Sainsbury’s suggests shared value needs to be ‘science-led’
Creating shared value (CSV) relies heavily on not just knowledge sharing, but applying the right science and technology to make it happen, a Sainsbury's board director has asserted.
CSV, a business concept which interlinks a company’s competitiveness with the health of the communities around it, is a core philosophy that the retailer has adopted as part of its 20×20 sustainability plan. It effectively underpins some of the plan’s targeted objectives around sustainable sourcing and supply chain transparency.
Sainsbury’s group commercial director Mike Coupe was reflecting on a stakeholder event held towards the end of last year, whereby supply chain partners came together to help inform the next steps of the company’s 20×20 strategy.
Part of this included ‘breakout sessions’ to discuss CSV, one of which centred around sourcing with integrity which Coupe chaired.
Writing in his blog for Sainsbury’s, Coupe reflected:”There was plenty to talk about, as you might expect as this integral value directly stems across seven of the stretching targets – spanning from our commitment to double our sales of British food, to fish being independently certified sustainable – all by 2020.”
Coupe said that he firmly believed the 20×20 targets would only be met by working together with the relevant stakeholders to unlock and create new value opportunities across the supply chain.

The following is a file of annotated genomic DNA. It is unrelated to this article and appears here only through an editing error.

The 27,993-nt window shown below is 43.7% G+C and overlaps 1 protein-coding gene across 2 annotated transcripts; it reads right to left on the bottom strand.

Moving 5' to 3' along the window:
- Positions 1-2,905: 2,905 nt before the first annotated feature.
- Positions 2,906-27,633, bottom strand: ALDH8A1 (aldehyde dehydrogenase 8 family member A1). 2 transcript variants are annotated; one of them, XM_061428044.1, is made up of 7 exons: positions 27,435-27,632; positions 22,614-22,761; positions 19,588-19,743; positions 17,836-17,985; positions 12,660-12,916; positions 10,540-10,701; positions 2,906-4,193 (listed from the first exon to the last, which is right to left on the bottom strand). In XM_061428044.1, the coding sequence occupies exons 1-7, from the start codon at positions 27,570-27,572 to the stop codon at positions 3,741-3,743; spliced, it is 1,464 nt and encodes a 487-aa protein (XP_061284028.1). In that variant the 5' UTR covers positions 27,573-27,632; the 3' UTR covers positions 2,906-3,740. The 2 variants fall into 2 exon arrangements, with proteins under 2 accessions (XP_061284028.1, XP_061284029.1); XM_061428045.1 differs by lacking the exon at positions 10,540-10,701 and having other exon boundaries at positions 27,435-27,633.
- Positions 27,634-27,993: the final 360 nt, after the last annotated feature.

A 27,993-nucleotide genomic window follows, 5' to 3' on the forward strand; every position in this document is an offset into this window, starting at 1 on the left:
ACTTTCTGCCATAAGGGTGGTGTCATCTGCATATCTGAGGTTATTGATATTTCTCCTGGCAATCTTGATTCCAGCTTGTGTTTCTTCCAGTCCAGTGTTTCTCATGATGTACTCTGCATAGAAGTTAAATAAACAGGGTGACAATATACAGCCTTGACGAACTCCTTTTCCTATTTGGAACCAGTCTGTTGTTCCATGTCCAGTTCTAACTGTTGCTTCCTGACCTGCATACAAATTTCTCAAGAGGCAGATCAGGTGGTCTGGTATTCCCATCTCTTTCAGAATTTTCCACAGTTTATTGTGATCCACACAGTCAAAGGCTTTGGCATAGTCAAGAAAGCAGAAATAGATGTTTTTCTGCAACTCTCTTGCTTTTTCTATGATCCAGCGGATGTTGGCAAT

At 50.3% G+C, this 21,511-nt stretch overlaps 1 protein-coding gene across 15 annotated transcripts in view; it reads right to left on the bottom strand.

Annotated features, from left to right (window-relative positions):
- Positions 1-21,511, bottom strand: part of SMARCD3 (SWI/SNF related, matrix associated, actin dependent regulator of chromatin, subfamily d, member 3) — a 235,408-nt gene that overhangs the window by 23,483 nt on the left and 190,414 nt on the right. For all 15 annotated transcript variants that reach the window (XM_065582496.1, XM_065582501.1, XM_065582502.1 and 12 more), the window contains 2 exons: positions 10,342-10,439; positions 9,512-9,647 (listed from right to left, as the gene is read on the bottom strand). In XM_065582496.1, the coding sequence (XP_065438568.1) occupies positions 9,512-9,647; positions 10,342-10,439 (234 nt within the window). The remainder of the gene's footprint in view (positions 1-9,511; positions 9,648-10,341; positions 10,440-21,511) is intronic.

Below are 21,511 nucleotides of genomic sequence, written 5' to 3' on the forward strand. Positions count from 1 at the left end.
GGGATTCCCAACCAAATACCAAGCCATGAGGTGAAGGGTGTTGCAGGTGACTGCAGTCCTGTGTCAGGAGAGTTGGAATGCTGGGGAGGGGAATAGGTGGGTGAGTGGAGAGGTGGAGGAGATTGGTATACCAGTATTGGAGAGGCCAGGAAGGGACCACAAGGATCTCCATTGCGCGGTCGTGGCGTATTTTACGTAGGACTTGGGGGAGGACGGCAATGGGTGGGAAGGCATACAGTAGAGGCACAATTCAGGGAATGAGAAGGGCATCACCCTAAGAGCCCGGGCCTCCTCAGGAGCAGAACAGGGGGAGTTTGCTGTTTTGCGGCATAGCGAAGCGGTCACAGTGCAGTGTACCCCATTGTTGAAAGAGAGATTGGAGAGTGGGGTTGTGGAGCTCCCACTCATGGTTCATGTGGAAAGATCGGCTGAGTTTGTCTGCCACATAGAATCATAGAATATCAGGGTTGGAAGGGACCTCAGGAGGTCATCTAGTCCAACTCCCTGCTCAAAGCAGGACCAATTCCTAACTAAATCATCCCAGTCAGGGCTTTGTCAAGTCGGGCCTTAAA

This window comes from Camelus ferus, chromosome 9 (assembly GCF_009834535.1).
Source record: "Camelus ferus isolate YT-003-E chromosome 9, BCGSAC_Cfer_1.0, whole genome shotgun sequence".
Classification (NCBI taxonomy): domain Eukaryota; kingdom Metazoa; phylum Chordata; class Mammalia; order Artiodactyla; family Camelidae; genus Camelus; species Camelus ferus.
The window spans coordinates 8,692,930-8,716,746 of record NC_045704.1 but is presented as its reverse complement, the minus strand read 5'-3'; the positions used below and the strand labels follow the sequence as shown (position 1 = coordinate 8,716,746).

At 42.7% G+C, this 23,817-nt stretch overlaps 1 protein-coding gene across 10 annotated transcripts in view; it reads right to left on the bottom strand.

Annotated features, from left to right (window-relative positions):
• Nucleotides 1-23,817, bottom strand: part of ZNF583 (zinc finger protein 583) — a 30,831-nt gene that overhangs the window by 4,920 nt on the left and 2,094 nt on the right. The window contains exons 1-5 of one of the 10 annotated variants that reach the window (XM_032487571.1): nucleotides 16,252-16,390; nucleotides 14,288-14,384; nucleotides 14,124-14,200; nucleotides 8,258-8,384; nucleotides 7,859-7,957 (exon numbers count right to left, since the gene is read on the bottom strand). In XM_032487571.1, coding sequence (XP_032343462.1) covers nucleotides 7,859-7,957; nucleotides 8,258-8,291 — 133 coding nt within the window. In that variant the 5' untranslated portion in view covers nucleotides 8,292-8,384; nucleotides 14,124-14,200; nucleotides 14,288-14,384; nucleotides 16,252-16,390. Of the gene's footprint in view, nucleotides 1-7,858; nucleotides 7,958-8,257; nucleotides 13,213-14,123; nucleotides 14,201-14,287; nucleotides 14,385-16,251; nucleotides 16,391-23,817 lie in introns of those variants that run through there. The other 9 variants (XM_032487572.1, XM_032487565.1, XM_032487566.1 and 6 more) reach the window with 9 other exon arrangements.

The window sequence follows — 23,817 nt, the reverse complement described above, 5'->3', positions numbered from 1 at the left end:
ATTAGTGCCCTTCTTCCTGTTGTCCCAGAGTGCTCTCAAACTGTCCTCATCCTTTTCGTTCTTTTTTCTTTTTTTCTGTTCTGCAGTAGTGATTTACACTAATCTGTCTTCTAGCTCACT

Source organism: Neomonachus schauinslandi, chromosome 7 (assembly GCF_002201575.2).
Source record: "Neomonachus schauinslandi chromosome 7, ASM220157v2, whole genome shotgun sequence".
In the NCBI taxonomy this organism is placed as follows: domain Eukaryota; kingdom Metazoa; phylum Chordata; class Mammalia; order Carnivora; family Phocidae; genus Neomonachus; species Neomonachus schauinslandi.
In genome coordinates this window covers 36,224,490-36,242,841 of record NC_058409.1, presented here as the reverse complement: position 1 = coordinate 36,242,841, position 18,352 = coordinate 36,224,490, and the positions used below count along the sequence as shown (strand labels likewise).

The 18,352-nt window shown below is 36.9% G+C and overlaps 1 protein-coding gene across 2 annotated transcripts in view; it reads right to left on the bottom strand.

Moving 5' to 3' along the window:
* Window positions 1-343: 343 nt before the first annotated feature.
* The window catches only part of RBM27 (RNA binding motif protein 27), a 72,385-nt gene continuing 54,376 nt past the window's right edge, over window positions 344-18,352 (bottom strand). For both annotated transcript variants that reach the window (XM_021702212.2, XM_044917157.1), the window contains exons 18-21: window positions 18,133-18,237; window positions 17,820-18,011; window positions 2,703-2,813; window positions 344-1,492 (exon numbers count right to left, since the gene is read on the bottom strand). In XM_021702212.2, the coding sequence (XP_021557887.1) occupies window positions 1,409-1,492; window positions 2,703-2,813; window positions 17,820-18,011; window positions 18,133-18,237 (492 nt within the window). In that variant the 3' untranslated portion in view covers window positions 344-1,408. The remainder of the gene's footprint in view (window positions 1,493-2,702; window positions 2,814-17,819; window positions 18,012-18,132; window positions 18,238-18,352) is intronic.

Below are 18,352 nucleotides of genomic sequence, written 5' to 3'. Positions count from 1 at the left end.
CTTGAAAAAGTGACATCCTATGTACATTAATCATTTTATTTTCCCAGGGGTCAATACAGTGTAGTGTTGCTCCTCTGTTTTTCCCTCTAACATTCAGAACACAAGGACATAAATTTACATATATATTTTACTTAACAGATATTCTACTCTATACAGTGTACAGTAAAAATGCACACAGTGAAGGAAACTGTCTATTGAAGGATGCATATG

“I don’t think it’s in our interest to simply get on stage and reel off our achievements, it’s a discussion,” he noted.
“Our job as a retailer is to work with all parts of our supply chain to create sustainable models that allows us to manage the so called ‘triple bottom line’.
“Therefore we need to work with our farming communities to identify sources of value and work out through a combination of knowledge sharing, and the application of science and technology how to do it.”
Coupe referred to a new sustainability standard and scorecard that Sainsbury’s would be developing to help it source key raw materials sustainably and share such knowledge across different industries.
He said this would be instrumental in tackling the issue of “value leakage” – where knowledge is lost due to disconnects along the supply chain.
“What commonalities are there for a pig farmer and an apple grower?” Coupe questioned. “As a starting point – business planning, it’s something they all have to do, but often struggle to share experiences.”